WARN [org.jgroups.protocols.pbcast.NAKACK] [some_host:some_port (additional data: 19 bytes)] discarded message from non-member some_host:some_port (additional data: 19 bytes)

When setting up a cluster of jboss servers, even though the docs don't really require it, your network administrators will appreciate it when you place all these servers on the same subnet. This is because JGroups uses IP Multicast pings to maintain membership in the cluster and network administrators HATE IT when you multicast across subnets. When you have dual NICs in your servers set to fail on fault, it's really nice when the primary NICs on each box is plugged into the primary switch but it's even nicer when half of your boxes are plugged into switch A as their primary and the other half are plugged into Switch B as their primary. However, when half are plugged into one switch and the other half are plugged into another switch, you need to be able to pass multicast ip traffic between these two switches, which was the problem in our case. So, if you should happen to come across this condition, you might want to check to see if multicast IP is enabled on your switches and if your primary and secondary switches are passing multicast traffic between them.


The Great SSL Extended Validation Certificate Mystery

You know, these extended validation certificates really bug me--more so than they probably should but they really, really bug me. The premise behind them is easy enough to understand--we'll color your address bar green (or provide some other kind of green-hued, visual cue) to let your users know that you spent tons more money on the same level of encryption. Some sites have reported increased conversion rates which, in the minds of the site owners, more than makes up for the cost, so if you've bought them and you are happy with them, that's super.

I get a lot of hits to this blog where "extended validation" shows up somewhere in the keyword search and I have a question for my readers who also happen to be developers. Are extended validation certificates difficult to work with?  Does the slightest idiosyncrasy in markup on a page wreak havoc with them? Today's example is with Firefox 3.5 Preview, Internet Explorer 7, Safari 4.0, and the mozilla add-ons site.

Open https://addons.mozilla.org/en-US/firefox/ in one of these browsers--let's start with IE7. The site is encrypted using a GlobalSign Extended Validation certificate and before anyone in P.R. freaks, I'm not slamming any company in this post. In IE7, you get the green bar:


Displaying the Certificate's Extended Details though, you don't get something that any user on the Internet would probably find extremely helpful:  An answer to the question "Should I trust this site?"  Instead of popping up a nice little "Yes" message when clicking the link, you get a Microsoft Help page listing all the different ways that your address bar could be colored with each one stating ways how you could still not be protected.

Switching to Firefox 3.5 Preview, although this behavior existed in Beta 4 as well, instead of getting a green bar, you get a blue bar:

Is this a bug?  Is there something wrong with the page?  It doesn't appear to be the case that Firefox can't display EV certs, since my health insurer's site displays as expected.  (Update:  It appears to be a bug.  Other GlobalSign EV SSL certificate-using sites don't display right either.  Check out demo site:  https://ev.globalsign.com/ Update 2: This bug exists in Firefox 3.5 RC1 as well. I had opened up a bug request through bugzilla but it was closed as a duplicate).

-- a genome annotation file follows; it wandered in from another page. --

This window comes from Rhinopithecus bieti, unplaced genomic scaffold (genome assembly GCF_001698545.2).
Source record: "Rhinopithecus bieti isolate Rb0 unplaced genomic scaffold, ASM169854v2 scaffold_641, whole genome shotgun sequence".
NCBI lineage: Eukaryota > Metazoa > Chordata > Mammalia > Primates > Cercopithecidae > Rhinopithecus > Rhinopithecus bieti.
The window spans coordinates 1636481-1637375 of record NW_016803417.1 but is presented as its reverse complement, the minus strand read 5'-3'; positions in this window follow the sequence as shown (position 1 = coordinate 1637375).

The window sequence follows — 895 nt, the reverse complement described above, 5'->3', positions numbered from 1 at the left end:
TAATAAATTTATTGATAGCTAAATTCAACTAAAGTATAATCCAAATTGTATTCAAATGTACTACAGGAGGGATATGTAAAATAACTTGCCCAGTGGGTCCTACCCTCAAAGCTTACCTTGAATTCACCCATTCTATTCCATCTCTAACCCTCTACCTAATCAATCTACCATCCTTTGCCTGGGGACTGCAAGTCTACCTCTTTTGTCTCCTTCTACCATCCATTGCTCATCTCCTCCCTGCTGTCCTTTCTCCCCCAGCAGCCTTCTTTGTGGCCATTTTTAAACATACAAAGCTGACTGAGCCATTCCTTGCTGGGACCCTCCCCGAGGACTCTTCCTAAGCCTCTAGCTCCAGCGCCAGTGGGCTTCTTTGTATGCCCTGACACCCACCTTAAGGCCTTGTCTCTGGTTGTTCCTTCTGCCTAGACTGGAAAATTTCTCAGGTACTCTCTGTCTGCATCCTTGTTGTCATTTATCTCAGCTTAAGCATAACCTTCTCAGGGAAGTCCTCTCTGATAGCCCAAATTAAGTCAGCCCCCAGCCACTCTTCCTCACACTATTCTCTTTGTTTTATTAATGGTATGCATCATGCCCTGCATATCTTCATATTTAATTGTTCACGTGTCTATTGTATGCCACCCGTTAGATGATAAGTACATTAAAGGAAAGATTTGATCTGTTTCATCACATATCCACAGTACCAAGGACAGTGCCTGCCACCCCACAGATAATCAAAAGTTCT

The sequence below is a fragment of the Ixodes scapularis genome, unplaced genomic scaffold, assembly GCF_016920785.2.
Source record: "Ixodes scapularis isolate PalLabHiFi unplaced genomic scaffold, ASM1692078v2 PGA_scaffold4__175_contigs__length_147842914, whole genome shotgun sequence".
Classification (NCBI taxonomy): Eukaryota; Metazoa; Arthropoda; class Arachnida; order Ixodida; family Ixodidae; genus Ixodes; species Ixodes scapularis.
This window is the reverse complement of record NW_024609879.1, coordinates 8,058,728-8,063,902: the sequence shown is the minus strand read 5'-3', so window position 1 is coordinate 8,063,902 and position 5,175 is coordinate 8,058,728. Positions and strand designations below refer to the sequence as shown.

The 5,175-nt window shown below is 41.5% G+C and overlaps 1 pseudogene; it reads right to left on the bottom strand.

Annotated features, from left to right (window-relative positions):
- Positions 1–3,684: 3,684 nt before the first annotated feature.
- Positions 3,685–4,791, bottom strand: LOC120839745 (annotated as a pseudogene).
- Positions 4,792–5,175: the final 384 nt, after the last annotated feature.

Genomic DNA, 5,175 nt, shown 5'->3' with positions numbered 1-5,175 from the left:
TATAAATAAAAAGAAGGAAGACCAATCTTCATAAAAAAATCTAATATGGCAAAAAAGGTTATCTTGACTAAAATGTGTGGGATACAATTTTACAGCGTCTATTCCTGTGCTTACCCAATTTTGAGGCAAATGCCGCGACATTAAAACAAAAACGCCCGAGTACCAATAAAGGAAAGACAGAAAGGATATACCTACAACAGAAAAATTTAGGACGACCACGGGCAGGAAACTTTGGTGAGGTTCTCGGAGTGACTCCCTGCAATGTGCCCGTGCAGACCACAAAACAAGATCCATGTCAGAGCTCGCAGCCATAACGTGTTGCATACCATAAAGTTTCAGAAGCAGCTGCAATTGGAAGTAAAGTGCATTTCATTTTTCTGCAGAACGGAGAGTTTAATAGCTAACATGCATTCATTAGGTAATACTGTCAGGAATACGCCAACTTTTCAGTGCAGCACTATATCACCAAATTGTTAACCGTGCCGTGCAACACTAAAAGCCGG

Finally, I'm liking how Safari handles them--you can't really tell that an EV cert is being used unless you hover the mouse over the green Mozilla Corporation text next to the prominently displayed RSS button:


It's almost as if the safari developers are saying, "Yeah...we aren't too sure about these things either".

Now, let's switch back to IE7 since they so prominently display the issue and go to https://blogs.verisign.com/.  Again, I'm not picking on Verisign this time--just using their site to display the issue (and yes, I understand that one wouldn't normally try connecting to a blog over an encrypted channel--humor me!). At the start, everything looks fine:


Click on the link for Tim Callan's Web Blog, everything is still fine:


Go back and then click on the link for the new Web User Experience Blog, you get warned about a mix of SSL and non-SSL items on the page and the green bar vanishes although the site name didn't change:


So what's going on here?  Is there some absolute http URL in the HTML somewhere that is throwing off IE?  I don't really know and since this is not an electronic commerce site that I'm buying from (it's a blog site), it's not that big a deal but it does help illustrate my point that it seems like browsers don't really work well with EV certs yet.  Is whatever the cause of the problem on this blog something that is equally easy to perform on a site where visitors might be buying something from?  If so, do we now need to consider writing an Extended Validation Certificate-Using Web Site Markup Validation tool to make sure that the green bar always displays as expected?  I wouldn't want to do that without first knowing all the ways one can break them first--and I don't yet know all the ways one can break them.

UPDATE:  Today's (July 17, 2009) release of Firefox 3.5.1 appears to fix one problem I reported with GlobalSign's Extended Validation certificates so now the location bar displays green when connecting to GlobalSign's EV test site, (https://ev.globalsign.com/) but still doesn't display green on https://addons.mozilla.org/ (on my Mac at least).  This provides a good example of the basic problem I see with providing this kind of visual cue to end-users.  Both sites appear to be signed by the same CA certificate but one displays as expected and the other doesn't.  If I were to guess, I would think that there is something encrypted on the page protected by a different CA signed certificate or there is something on the page that is being delivered over HTTP by way of an absolute url.  I confess, I haven't figured out what it is yet.